“Falsehood flies, and the Truth comes limping after it,” said Jonathan Swift (he of Gulliver’s Travels fame). That 1710 saying has morphed into “A lie travels around the globe while the truth is putting on its shoes.” One perfect example: the idea that a state like Virginia has “common law marriage.”

Virginia does not have this, despite what myths, legends, and word of mouth you might have heard. The concept exists in 10 other states, which means Virginia will recognize yours if you had such an arrangement elsewhere … even when it comes to common law divorce. Claiming, though, that you and your lady friend are husband and wife—simply because you say so—gets you nowhere in Virginia.

So, Which States Have Common Law Marriage?

If you and your female sidekick wish to mosey over to a state friendlier to common law marriage, go to one of these:

  1. Alabama
  2. Colorado
  3. District of Columbia
  4. Iowa
  5. Kansas
  6. Montana
  7. Rhode Island
  8. South Carolina
  9. Texas
  10. Utah

It’s too late to stake your claim in the other states that recognized it before now, such as Indiana. If you had established a common law marriage before 1958 in Indiana, Virginia would honor it. This is because all states honor other states’ marriage laws.

Each state still recognizing common law marriage has different requirements. If you are headed down the trail to Alabama, better make it quick: that state’s law changes January 1, 2017. Most states have age and kinship requirements:

  • Minimum age
  • Evidence you and your intended are unrelated
  • Neither of you is married to someone else
  • Neither of you is mentally unfit for marriage

In other words, if you think you can ride into the sunset with your half-wit 14-year-old niece all the way to Utah to tie the knot, think again, partner. Seriously, these requirements are common sense and were written for the good of the gene pool.

I’m the Law in These Parts: Getting Married in Virginia

Since Virginia is not a common law marriage state, you have to go through the right steps to join in matrimony. The Code of Virginia in its poetic, eloquently labeled Title 20, Chapter 2, Marriage Generally (now if that romantic label doesn’t set young hearts aflutter, nothing will!), says:

  • You need a license (Section 20-13)
  • The license can come from a clerk, deputy clerk or judge of a circuit court (Section 20-14)
  • The license is good for 60 days (Section 20-14.1)
  • The license will cost $20, $10 of which goes towards services for victims of domestic violence (Section 20-15)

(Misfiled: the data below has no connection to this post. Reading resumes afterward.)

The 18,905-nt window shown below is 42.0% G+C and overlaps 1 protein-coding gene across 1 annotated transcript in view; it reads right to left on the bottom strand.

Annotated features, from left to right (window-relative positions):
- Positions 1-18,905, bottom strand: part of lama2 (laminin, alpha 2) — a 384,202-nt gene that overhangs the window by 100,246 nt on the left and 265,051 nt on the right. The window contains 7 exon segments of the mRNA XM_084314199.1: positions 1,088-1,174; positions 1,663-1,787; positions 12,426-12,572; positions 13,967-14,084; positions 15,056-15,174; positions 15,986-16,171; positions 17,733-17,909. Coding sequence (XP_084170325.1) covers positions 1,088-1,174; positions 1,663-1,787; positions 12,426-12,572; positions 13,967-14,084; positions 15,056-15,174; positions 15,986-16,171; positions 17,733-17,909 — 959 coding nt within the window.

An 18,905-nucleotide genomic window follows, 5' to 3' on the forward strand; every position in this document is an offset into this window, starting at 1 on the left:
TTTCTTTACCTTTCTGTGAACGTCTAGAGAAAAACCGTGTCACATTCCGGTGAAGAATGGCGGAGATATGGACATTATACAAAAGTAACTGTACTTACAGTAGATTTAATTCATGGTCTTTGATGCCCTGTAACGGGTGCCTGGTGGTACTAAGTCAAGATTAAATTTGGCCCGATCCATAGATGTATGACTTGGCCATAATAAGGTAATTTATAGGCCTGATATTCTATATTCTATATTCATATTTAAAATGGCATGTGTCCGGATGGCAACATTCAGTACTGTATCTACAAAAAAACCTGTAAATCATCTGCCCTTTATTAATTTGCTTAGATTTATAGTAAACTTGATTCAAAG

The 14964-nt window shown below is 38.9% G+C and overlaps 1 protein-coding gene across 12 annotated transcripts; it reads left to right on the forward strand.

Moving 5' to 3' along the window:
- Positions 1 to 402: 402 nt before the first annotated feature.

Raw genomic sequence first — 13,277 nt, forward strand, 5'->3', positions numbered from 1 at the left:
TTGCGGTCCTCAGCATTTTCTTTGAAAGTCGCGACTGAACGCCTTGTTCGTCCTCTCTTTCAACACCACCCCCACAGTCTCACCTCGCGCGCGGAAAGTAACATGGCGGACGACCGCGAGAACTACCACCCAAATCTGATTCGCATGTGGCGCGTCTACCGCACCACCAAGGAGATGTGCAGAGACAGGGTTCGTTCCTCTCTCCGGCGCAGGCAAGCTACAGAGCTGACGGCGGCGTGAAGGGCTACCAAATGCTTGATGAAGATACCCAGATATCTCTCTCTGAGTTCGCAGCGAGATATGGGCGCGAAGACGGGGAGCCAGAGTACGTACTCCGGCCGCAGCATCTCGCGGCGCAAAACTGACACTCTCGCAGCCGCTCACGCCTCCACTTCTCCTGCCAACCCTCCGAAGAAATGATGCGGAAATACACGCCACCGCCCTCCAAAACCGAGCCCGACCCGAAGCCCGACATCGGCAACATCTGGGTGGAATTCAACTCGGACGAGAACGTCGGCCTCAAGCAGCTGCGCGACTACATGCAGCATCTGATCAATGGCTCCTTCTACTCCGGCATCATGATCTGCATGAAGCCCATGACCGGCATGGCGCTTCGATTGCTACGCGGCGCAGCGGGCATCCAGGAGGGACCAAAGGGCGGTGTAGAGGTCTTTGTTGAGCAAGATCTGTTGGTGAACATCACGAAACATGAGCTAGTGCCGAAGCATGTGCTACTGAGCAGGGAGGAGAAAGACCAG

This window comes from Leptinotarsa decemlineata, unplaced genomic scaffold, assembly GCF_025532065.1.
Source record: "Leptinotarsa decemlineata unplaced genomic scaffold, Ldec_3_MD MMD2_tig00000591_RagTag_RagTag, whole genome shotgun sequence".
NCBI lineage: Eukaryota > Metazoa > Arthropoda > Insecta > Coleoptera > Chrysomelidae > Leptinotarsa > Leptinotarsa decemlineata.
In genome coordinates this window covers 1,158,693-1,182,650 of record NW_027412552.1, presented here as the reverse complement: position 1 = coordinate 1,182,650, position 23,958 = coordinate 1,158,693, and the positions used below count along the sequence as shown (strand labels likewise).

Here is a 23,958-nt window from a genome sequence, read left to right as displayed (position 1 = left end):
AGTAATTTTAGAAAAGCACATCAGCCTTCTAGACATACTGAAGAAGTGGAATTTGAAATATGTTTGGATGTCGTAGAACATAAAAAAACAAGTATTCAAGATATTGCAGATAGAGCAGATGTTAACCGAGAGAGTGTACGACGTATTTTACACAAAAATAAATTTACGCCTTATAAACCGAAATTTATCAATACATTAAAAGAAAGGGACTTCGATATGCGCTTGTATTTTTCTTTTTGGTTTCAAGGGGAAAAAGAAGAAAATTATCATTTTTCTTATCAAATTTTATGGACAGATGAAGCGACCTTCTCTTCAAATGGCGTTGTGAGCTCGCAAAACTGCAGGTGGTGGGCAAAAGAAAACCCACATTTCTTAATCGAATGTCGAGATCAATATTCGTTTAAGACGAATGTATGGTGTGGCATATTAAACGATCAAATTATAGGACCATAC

• You get a couple of copies of the marriage certificate for your officiant to sign and send one back (Section 20-16)

The law has lots and lots of other pertinent parts, including one which goes against many a plot of your average sit-com, the “We’re not really married” trope. The Code of Virginia, Section 20-31 says if the two of you got hitched in good faith but the officiant turns out to be a fraud, a fake, a grifter, a flimflam man, you two are still legally married. Your children from the marriage are protected too, and can inherit from your estate even if your bonds of matrimony were bogus.

Common Law Divorce in an Uncommon Law State

No, “uncommon law” marriage is not the opposite of a common law marriage. No such term really exists. And, obviously, since 40 of the 50 states do not recognize common law marriage, it is not common, and common sense will tell you why. Common law marriage wreaks havoc with the normal course of everyday life. Two people simply stating that they are married undermines legal protections for their children, for one thing. It can make everything from credit cards to land titles messy. In a divorce from a common law marriage, everything is up for grabs, from the horse to the saddle to the horseshoes.

Virginia wants marriage and divorce to be neat, simple, and legal. Documents, court fees, taxes and the like help not only fund worthy state causes like fighting domestic violence, they also show planning and adherence to the kinds of behaviors a polite society, like Virginia, wants.

Since you have to be legally married to be legally divorced in Virginia, one of the first things you and your lawyer will do is pull together legal evidence of the marriage. Your marriage certificate, signed by your officiant, will do.

If you have questions about the legal validity of your marriage, whether you took the leap in Virginia or another state, contact The Firm for Men‘s divorce lawyers for men at 757-383-9184 to schedule an appointment with one of our legal experts. We can help with marriage, divorce, custody and more. We know the truth, and we always keep our shoes on, just in case we have to outrun the falsehoods.

common law divorce attorneys